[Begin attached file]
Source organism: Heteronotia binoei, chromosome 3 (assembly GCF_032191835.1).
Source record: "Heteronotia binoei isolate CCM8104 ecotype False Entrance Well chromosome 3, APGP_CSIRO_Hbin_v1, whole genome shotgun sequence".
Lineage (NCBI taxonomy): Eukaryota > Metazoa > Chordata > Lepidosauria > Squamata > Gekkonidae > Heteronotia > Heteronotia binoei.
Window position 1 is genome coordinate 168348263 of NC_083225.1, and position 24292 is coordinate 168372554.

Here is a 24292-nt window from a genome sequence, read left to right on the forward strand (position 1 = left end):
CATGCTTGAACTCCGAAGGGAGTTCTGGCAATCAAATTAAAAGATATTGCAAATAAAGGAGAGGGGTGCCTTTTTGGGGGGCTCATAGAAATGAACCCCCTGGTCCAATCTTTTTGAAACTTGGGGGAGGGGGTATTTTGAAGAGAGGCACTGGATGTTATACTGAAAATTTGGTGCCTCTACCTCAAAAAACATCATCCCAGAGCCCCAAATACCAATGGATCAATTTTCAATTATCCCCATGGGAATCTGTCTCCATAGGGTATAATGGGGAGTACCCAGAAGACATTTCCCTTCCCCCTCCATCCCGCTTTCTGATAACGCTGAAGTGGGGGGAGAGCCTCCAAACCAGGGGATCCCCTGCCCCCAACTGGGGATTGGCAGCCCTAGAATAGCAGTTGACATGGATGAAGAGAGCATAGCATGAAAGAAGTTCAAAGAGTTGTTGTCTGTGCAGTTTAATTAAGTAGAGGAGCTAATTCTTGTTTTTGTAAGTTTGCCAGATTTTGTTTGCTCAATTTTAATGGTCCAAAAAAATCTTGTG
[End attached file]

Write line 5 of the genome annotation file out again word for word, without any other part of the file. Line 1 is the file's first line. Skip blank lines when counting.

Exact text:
Here is a 24292-nt window from a genome sequence, read left to right on the forward strand (position 1 = left end):